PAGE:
A Model for Creating a Pipeline of Leaders
New churches help new people find a way back to God. So starting new churches and new sites is a good thing. But if you want to plant more churches and sites, you need to be thinking about leadership development.
I have a variety of experiences in leadership development. I was in the army, so I saw how leadership development worked in the military. I worked in the corporate world, and I learned about leadership development there. But when I came into the church, I saw that ministry leadership was different. In order for a church to thrive and grow, I quickly realized that a church leader’s most important role is to develop other leaders.
For pastors who want to launch multisites or plant new churches, your ability to expand is directly proportional to your ability to recruit and raise up new leaders. Unfortunately, leadership development is often the missing ingredient in a church’s expansion plan. Pastors must be willing to invest in raising up new pastors and ministry leaders if they want their church to grow and thrive.
Download the NewThing Toolbox to receive tips, tools, and training to help you on your journey as a church planter.
Are You Ready to Grow?
To evaluate whether your church is positioned well for expansion, ask yourself these questions:
- Is your vision for leadership development, pipelines, and pathways big enough to meet your dreams for bringing people back to God?
- Are you actively engaged in recruiting, equipping, and releasing leaders? How well are you doing at this?
- Are you willing to do some things differently in the way that you train new leaders? If so, what are you willing to do, and how far are you willing to go?
- Do people understand what leadership is when you talk about it? Do they have clarity on what you're actually talking about?
Ripping a Page from Jethro’s Playbook
Let’s look at Exodus 18 as a model. Moses is doing a lot for the Israelites. He's overwhelmed. He's exasperated. He's at his wits' end. He goes to his father-in-law, Jethro (I’m paraphrasing here), and Jethro replies, “Moses, what you're doing is not good. You and these people who come to you will only wear yourselves out. Listen now to me, and I will give you some advice and may God be with you. You must be the people's representative before God and bring their disputes to him, but teach them his decrees and instructions and show them the way they are to live and how they are to behave.”
Jethro says, “Select capable men from all the people, men who fear God-- trustworthy men who hate dishonest gain-- and appoint them as officials over thousands, hundreds, fifties and tens. Have them serve as judges for the people at all times but have them bring every difficult case to you. The simple cases they can decide for themselves. That would make your load lighter because they will share it with you. If you do this, and God so commands, you will be able to stand the strain, and all these people will go home satisfied.”
I lead The Leadership Training Center at Community Christian Church. At Community, this passage from Exodus has informed everything that we know about leadership development. We've structured our church around it. We think about leadership development as relational spans of care.
Creating Relational Spans of Care
Initially Moses is overwhelmed by it all. He's tasked with caring for all of these Israelites, and they're all coming to him. Hour after hour, he's presiding over them as they're bringing their disputes and their challenges before him, and basically, Jethro says, “Dude, that's insane. Not only is it going to kill you, you're not going to be able to do it,” so he recommends a change. At Community, this is how we structure our spans of care:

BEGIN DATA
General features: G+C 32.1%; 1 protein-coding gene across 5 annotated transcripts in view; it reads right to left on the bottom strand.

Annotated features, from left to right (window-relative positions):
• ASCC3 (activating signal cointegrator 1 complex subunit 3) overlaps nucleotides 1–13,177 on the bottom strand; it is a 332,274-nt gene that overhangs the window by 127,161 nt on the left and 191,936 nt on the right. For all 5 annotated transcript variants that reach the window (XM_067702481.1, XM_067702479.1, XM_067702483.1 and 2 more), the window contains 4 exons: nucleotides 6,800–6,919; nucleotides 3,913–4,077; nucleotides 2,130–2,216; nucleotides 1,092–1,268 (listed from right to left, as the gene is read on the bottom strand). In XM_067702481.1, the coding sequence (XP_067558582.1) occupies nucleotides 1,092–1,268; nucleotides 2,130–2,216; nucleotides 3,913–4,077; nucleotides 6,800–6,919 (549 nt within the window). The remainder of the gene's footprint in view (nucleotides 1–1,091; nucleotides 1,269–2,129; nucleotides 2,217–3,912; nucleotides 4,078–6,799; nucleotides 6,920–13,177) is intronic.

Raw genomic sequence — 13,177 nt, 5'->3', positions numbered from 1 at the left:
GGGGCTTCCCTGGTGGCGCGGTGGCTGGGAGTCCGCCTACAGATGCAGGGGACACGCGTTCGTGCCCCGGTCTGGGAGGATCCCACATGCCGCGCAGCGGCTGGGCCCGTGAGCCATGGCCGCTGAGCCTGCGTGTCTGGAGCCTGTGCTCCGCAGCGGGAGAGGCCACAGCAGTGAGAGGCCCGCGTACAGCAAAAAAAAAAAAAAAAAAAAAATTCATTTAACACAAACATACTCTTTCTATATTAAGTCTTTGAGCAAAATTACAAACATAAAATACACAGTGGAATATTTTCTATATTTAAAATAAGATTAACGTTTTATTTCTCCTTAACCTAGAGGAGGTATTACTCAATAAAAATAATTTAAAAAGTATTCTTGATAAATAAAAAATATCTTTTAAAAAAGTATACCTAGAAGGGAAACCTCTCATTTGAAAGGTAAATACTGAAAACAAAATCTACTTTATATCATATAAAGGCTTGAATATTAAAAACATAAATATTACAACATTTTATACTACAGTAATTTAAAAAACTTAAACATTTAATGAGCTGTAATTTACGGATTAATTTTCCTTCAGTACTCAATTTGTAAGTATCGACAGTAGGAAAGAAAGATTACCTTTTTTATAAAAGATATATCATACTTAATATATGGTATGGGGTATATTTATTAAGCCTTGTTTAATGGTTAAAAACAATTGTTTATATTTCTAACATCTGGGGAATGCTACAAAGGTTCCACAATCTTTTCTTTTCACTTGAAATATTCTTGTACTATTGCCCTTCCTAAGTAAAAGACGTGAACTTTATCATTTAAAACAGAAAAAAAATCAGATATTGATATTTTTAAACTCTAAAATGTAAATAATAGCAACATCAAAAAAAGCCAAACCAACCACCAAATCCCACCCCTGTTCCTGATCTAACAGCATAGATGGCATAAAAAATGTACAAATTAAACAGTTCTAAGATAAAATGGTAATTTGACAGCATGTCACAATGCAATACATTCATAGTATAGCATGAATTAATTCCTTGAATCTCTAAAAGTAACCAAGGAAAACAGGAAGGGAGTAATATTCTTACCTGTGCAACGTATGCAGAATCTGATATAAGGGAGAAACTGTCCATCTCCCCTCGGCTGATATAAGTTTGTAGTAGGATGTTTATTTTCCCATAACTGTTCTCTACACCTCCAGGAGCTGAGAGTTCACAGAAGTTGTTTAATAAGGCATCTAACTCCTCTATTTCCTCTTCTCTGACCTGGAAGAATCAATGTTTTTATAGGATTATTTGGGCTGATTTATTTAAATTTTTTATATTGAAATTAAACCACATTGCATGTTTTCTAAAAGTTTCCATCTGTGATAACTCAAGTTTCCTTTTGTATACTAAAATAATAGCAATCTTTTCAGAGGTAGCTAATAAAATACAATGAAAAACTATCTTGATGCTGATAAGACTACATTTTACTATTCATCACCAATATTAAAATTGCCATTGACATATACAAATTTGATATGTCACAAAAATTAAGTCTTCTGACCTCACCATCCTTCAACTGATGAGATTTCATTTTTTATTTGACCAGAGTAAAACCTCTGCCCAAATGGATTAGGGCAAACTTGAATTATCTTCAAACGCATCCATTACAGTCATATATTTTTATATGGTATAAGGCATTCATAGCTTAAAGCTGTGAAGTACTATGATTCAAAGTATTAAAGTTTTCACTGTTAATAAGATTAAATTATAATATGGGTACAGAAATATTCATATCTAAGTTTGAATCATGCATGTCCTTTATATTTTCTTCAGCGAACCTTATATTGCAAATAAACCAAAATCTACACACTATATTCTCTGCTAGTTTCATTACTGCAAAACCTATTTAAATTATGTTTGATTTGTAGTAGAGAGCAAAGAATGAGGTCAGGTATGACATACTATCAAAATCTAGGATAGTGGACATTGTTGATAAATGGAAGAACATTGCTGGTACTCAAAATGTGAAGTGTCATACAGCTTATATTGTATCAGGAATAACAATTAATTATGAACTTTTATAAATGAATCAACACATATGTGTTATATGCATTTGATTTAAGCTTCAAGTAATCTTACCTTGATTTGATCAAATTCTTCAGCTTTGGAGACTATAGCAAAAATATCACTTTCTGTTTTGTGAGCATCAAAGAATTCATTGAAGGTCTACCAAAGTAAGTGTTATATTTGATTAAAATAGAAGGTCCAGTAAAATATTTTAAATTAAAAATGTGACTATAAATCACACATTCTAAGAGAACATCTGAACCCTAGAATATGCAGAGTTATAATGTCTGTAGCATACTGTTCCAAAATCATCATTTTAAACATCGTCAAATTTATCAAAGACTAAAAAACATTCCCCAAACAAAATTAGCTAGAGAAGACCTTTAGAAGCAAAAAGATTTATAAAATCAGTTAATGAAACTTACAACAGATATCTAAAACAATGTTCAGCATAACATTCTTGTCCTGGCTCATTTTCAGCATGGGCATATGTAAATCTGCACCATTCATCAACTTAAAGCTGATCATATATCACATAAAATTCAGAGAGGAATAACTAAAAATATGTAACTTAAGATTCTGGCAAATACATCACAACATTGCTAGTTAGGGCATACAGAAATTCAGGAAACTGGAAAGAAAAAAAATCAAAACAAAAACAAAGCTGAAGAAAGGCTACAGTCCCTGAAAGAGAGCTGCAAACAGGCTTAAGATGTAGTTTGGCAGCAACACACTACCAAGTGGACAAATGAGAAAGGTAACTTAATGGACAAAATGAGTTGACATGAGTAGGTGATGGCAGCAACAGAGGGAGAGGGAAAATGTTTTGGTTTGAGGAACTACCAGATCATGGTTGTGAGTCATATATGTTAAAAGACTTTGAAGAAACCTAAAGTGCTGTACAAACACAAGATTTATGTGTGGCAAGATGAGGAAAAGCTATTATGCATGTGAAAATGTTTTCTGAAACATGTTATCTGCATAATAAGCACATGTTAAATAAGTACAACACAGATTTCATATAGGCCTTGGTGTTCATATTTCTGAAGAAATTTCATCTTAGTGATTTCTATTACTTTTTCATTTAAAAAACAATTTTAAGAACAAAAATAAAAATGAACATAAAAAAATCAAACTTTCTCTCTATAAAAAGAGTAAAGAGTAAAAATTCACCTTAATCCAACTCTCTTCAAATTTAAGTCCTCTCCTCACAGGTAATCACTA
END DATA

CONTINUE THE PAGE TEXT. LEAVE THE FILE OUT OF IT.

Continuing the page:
Spans of Care
- A Director (staff person) is directing hundreds and thousands
- A Coach is overseeing 50
- A Leader is overseeing 10
- Every leader has an Apprentice
Apprenticeship is the fundamental unit of leadership development. Every leader at every level at Community has an apprentice. Unless you as a leader have an apprentice in some capacity and you are modeling this to the people in your churches or your teams, you're not going to be able to increase your leadership pipeline.
John Maxwell says, “Leadership is influence.” So when people ask, “What is a leader?” it's someone who has influence over another person. At the end of the day, when I invite somebody onto the leadership path, I'm asking them to have influence over others according to the model set forth in Exodus.
Patrick O’Connell is passionate about helping people start new things for the Kingdom. A man who didn’t grow up in church, he dabbled in atheism and was a committed agnostic for many years. He eventually found his way back to God, and helped plant a network of churches in Kansas City. It was there he began coaching and training church planters. He wants to leverage his knowledge, experiences and understanding of church planting and Kingdom to help people find and follow Jesus. Today, he does this as Director of NewThing. Patrick has served in the U.S. Army, graduated from the University of Illinois at Chicago and received a Master in Missional Church Movements from Wheaton College. He’s married to Nancy and has three kids. He likes to run, read, and hang out with friends and family.
About Patrick O'Connell
Patrick O'Connell is the Global Director of NewThing, a catalyst for movements of reproducing churches. He is passionate about helping people start new things for the Kingdom. He's married to Nancy and they have three great kids. He likes to run, read and hangout with friends.